by Redazione Ennesimo Film Festival
Very often, directors and producers change their minds on actors even before they start shooting. But what happens if they realize that some actor – even famous and talented – is not right for the part only DURING the shooting? They just replace him! You don’t believe it?
The Case of Kevin Spacey
After being accused of sexual harassment, Kevin Spacey has been fired and will no longer appear in Ridley Scott’s forthcoming film, All the money in the world. This is maybe the first case in history of film where an actor is replaced after the movie has already been shot, edited and finished, with a movie poster and an official trailer already released.
Producers have also stated that the film will still be released on December the 22nd, as promised, although they have to completely edit Spacey out of the film and replace him with Christopher Plummer. For this role, Spacey was also believed to be one of the next nominees for the Academy Awards 2018.
Replacing an actor during the shooting – or, as in this case, after – strongly affects the production’s budget and it can change the outcome of a film in an unpredictable way.
Let’s see what has been lost – and gained –, in the history of cinematography, from directors’ and producers’ (right?) choices.
Vivien Leigh in Elephant Walk (1954)
Originally, the studio wanted Vivien Leigh – known for her memorable interpretation in Gone with the Wind – to play the leading role. She was very enthusiastic about it, but she was forced to withdraw from production shortly after filming, as a result of bipolar disorder.
Eric Stoltz in Back to the Future (1985)
It’s hard to imagine anyone other than Michael J. Fox as Marty McFly. Though, before Fox, another actor had been cast for the role: Eric Stoltz. After a few weeks into filming, however, director Robert Zemeckis realized Stoltz was too dramatic for the role. So they chose Michael J. Fox, but the transition couldn’t take place right away: Stoltz was forced to keep working, unaware his days as Marty were numbered.
Michael Keaton in The Purple Rose of Cairo (1985)
In The Purple Rose of Cairo, the role of the handsome young man was played by Jeff Daniels. But can you imagine Michael Keaton for that role, instead? This was the original choice, but during the shooting Woody Allen changed his mind.
He greatly admired Michael Keaton, and he still does, but never took the time to meet him. And then, once he was there, Woody just felt he was so contemporary for a movie that took place in the ‘30s. (Juliet Taylor, casting director)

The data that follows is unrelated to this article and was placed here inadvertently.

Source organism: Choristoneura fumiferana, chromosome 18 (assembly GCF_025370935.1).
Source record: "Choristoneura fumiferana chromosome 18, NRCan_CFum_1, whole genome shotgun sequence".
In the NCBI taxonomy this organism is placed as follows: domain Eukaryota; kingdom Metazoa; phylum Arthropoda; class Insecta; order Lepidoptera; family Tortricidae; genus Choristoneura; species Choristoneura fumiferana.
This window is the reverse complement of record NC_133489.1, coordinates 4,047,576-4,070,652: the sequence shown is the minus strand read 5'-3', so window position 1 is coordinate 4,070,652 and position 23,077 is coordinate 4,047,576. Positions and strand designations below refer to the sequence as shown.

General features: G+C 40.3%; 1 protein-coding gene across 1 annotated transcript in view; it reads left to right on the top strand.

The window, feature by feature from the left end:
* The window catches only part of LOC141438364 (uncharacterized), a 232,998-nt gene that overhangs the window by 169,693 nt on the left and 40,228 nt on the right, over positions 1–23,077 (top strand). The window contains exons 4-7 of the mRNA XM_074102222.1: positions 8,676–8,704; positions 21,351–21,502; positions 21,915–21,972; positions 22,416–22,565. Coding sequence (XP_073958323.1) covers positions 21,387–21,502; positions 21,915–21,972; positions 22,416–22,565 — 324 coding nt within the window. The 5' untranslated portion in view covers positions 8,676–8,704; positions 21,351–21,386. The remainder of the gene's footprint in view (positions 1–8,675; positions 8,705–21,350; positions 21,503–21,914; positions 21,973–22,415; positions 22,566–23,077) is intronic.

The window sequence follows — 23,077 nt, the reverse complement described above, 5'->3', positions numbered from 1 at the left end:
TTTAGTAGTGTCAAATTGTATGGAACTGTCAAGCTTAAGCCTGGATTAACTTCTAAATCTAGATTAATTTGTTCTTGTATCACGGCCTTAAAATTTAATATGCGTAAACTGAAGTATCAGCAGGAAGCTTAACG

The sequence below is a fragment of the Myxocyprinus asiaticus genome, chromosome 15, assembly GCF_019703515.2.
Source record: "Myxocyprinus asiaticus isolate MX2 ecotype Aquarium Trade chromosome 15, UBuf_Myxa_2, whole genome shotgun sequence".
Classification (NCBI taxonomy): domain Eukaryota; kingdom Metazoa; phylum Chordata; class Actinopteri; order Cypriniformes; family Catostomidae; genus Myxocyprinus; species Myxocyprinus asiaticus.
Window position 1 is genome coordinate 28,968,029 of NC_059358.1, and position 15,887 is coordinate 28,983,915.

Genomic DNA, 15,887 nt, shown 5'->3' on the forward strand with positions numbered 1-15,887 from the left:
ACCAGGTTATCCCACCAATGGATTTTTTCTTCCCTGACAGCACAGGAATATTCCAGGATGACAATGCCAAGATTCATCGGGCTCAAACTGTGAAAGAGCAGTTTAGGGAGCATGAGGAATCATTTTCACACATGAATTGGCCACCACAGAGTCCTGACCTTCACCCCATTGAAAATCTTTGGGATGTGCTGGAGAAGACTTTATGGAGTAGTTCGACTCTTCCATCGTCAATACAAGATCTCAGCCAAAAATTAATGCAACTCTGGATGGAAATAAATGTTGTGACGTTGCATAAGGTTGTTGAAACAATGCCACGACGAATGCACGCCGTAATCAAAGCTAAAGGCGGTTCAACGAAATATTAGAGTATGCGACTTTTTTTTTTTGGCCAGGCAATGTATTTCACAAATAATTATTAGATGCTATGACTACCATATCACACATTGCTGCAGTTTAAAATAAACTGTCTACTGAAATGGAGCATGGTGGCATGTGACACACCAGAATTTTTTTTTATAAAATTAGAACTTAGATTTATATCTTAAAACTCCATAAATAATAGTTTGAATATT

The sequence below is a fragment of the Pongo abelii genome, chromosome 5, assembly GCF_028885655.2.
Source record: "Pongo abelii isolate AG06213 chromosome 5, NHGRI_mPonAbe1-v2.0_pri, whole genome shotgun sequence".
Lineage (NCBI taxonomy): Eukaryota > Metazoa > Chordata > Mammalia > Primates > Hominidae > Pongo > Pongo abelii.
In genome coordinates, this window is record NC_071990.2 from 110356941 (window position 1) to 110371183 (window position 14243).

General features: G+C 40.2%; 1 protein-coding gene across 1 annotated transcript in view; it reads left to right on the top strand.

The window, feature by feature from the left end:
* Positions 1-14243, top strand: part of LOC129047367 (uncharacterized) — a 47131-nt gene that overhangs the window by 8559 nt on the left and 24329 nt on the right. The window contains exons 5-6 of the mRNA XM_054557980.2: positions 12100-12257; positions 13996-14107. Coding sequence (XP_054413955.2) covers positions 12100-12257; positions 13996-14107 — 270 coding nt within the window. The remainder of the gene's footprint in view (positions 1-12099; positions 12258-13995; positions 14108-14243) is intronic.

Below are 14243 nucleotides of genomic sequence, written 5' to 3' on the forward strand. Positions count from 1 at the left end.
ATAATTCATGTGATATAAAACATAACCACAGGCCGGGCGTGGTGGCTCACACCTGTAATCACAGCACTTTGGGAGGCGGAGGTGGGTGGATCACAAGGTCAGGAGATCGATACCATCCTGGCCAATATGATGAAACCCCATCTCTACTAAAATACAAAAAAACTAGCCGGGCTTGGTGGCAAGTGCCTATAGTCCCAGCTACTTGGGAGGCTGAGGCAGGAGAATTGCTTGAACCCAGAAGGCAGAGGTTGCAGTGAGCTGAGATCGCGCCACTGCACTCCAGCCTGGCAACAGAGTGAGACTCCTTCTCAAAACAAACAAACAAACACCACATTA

So they reshoot everything with Jeff Daniels, who was actually quite wonderful in it.
Part of the cast of September (1987)
Woody is not afraid to change cast members, as it goes along and something doesn’t work out. As in The Purple Rose of Cairo, also in September Woody Allen changed the cast after filming started; and not just one actor, but tree!
James Purefoy in V for Vendetta (2005)
As he was struggling to wear a mask for the entire film, James Purefoy abandoned his role in V for Vendetta after 4 weeks into filming and was replaced by Hugo Weaving. Thanks to the fact that the real face of V is never shown, Weaving didn’t have to reshoot, but he just dubbed Purefoy in the scenes he’d already shot.
Samantha Morton in Her (2013)
Speaking of dubbing. The original choice for the role of Samantha, the OS that Joaquin Phoenix’s character falls for, was Samantha Morton. Once in post-production, however, director Spike Jonze realized that they were looking for something else. So they recast and hired Scarlett Johansson instead.
Ryan Gosling in The Lovely Bones (2009)
In this case, filming hadn’t started yet, but Gosling had prepared for the part by gaining 60 pounds! Once on the set, he was fired because that was not what director and producers had in mind. So Mark Wahlberg got the part and Gosling went back to the gym!
Heath Ledger in The Imaginarium of Doctor Parnassus (2009)
When Heath Ledger died in January 2008, he had already shot one-third of Terry Gilliam’s The Imaginarium of Doctor Parnassus. After his death, production stopped for a few months, but eventually they managed to complete Heath Ledger’s last work and pay him tribute. His role was recast with Johnny Depp, Jude Law e Colin Farrell, who played different versions of the character as he travels through a dream world. They took no compensation for their work; instead, they donated their salaries to Heath Ledger’s two-year-old daughter, Matilda.
Maybe Her wouldn’t have had the same charming atmospheres without Scarlett Johansson’s sensual voice, as well as The Purple Rose of Cairo wouldn’t have been the same without the old-fashioned elegance of Jeff Daniels; maybe what makes Back to the Future so attractive is precisely that touch of irony. Maybe our favourite films wouldn’t have been “our favourite films” if directors hadn’t made the right choice at the right time. Or maybe they would. Maybe All the Money in the World will be a great film even without Kevin Spacey, and his replacement/annihilation will be positive. Or maybe not…